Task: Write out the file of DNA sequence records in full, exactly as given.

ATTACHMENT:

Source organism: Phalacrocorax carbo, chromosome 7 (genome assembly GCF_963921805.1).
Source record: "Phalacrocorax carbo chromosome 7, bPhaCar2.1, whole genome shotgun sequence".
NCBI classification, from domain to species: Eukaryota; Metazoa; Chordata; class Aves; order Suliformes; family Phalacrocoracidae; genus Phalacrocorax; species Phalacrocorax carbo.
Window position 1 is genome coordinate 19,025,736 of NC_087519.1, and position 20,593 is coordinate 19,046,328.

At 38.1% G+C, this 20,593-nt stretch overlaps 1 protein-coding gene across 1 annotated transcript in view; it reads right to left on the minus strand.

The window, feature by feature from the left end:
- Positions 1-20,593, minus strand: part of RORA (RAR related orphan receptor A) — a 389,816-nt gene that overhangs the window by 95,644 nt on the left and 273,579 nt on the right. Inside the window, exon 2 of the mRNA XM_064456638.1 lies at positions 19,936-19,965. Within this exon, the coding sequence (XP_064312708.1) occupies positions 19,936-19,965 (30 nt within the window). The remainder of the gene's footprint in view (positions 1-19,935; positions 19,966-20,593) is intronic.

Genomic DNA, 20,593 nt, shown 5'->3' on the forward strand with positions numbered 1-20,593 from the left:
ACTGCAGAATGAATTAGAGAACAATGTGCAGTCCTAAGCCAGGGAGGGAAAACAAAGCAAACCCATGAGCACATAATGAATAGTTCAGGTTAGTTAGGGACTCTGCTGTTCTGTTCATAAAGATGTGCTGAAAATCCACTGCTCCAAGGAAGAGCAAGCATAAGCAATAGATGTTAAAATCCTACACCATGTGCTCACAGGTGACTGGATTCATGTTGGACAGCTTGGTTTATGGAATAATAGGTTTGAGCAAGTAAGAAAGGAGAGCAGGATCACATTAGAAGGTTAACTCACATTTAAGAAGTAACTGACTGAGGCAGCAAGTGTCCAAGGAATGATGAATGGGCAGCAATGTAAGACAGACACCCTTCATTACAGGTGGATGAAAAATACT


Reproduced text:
Source organism: Phalacrocorax carbo, chromosome 7 (genome assembly GCF_963921805.1).
Source record: "Phalacrocorax carbo chromosome 7, bPhaCar2.1, whole genome shotgun sequence".
NCBI classification, from domain to species: Eukaryota; Metazoa; Chordata; class Aves; order Suliformes; family Phalacrocoracidae; genus Phalacrocorax; species Phalacrocorax carbo.
Window position 1 is genome coordinate 19,025,736 of NC_087519.1, and position 20,593 is coordinate 19,046,328.

At 38.1% G+C, this 20,593-nt stretch overlaps 1 protein-coding gene across 1 annotated transcript in view; it reads right to left on the minus strand.

The window, feature by feature from the left end:
- Positions 1-20,593, minus strand: part of RORA (RAR related orphan receptor A) — a 389,816-nt gene that overhangs the window by 95,644 nt on the left and 273,579 nt on the right. Inside the window, exon 2 of the mRNA XM_064456638.1 lies at positions 19,936-19,965. Within this exon, the coding sequence (XP_064312708.1) occupies positions 19,936-19,965 (30 nt within the window). The remainder of the gene's footprint in view (positions 1-19,935; positions 19,966-20,593) is intronic.

Genomic DNA, 20,593 nt, shown 5'->3' on the forward strand with positions numbered 1-20,593 from the left:
ACTGCAGAATGAATTAGAGAACAATGTGCAGTCCTAAGCCAGGGAGGGAAAACAAAGCAAACCCATGAGCACATAATGAATAGTTCAGGTTAGTTAGGGACTCTGCTGTTCTGTTCATAAAGATGTGCTGAAAATCCACTGCTCCAAGGAAGAGCAAGCATAAGCAATAGATGTTAAAATCCTACACCATGTGCTCACAGGTGACTGGATTCATGTTGGACAGCTTGGTTTATGGAATAATAGGTTTGAGCAAGTAAGAAAGGAGAGCAGGATCACATTAGAAGGTTAACTCACATTTAAGAAGTAACTGACTGAGGCAGCAAGTGTCCAAGGAATGATGAATGGGCAGCAATGTAAGACAGACACCCTTCATTACAGGTGGATGAAAAATACT